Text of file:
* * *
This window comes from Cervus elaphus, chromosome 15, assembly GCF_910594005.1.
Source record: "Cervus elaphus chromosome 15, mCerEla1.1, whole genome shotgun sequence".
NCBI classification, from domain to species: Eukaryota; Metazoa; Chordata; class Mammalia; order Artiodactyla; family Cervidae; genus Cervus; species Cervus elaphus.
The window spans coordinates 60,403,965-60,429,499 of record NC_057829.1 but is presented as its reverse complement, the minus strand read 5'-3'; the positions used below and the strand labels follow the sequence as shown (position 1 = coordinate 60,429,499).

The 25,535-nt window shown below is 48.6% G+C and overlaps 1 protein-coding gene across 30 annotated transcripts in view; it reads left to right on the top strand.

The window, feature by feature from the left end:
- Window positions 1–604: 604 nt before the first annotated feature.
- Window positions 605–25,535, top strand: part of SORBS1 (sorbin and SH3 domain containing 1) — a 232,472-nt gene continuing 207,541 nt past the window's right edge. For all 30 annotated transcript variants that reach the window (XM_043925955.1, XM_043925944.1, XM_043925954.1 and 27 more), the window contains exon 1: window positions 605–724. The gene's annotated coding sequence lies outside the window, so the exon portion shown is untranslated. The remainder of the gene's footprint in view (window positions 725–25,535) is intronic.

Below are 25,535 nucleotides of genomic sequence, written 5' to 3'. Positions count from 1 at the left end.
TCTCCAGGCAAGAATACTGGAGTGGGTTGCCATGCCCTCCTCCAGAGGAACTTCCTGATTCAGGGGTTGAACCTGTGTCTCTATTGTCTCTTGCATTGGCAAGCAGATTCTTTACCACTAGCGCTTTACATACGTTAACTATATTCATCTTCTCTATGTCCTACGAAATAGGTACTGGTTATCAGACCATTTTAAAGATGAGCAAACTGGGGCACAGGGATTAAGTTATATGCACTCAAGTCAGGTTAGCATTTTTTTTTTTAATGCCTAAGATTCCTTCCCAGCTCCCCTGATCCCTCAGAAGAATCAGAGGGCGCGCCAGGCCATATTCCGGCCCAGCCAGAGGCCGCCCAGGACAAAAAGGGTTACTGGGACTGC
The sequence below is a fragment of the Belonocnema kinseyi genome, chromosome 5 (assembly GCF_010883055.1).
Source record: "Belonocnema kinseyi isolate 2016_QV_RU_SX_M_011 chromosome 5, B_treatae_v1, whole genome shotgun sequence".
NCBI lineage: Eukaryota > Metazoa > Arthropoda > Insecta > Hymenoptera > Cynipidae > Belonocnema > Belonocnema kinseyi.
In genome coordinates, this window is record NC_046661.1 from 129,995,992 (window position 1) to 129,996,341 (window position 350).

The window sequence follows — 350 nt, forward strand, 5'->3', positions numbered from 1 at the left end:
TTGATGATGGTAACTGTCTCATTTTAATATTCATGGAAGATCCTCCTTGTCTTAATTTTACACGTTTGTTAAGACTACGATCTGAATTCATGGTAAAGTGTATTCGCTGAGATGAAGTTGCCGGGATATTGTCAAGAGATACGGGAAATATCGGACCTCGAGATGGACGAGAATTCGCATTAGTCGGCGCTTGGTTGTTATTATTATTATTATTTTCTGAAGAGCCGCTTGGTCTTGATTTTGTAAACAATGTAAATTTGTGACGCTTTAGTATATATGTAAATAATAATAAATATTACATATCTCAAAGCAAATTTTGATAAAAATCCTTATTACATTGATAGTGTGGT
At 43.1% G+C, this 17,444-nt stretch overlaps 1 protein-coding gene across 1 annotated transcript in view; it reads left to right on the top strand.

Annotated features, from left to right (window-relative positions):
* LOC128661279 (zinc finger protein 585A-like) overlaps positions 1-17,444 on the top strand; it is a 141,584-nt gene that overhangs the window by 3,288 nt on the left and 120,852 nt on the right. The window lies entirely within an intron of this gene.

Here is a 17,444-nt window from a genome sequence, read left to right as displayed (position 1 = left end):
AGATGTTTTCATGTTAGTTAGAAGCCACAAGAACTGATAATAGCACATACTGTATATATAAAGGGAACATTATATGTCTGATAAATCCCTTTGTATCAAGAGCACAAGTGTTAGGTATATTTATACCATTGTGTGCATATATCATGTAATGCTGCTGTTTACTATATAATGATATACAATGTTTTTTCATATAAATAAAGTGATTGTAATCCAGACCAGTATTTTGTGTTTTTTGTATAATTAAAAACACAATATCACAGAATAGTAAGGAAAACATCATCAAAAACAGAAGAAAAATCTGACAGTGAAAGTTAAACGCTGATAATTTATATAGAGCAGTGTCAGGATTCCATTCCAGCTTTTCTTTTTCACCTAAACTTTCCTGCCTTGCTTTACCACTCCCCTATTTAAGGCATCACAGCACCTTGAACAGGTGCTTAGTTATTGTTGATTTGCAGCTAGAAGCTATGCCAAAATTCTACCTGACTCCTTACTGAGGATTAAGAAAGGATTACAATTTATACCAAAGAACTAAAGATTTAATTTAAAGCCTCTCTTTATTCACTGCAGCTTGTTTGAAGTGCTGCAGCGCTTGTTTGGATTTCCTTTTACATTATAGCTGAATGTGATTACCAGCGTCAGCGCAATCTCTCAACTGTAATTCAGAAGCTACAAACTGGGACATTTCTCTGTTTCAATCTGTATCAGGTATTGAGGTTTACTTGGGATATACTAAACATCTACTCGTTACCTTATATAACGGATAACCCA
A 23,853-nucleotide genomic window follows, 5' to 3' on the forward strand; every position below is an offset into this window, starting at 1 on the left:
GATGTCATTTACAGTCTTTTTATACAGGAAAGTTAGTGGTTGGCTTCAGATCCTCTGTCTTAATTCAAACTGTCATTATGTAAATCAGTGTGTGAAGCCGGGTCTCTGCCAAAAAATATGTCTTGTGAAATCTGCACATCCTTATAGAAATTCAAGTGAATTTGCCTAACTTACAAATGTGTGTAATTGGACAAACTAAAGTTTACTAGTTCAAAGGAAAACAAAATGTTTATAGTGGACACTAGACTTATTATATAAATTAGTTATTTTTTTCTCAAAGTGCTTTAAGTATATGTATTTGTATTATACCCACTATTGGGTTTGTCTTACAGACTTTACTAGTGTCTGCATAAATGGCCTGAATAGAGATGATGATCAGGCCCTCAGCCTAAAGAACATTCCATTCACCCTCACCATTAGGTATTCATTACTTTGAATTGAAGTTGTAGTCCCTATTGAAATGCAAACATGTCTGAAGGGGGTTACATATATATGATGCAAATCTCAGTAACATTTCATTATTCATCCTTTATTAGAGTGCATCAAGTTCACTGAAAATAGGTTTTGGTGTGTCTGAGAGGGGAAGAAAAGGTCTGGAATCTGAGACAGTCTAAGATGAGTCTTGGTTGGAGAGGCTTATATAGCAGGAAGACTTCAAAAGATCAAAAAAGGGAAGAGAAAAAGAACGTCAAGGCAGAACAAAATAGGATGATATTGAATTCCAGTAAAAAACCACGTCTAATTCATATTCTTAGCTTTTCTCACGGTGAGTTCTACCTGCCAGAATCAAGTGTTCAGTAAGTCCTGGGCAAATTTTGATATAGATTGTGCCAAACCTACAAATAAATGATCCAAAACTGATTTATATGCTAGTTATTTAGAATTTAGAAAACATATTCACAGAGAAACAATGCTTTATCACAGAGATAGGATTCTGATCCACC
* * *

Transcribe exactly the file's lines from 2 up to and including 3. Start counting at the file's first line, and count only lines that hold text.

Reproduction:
Source record: "Cervus elaphus chromosome 15, mCerEla1.1, whole genome shotgun sequence".
NCBI classification, from domain to species: Eukaryota; Metazoa; Chordata; class Mammalia; order Artiodactyla; family Cervidae; genus Cervus; species Cervus elaphus.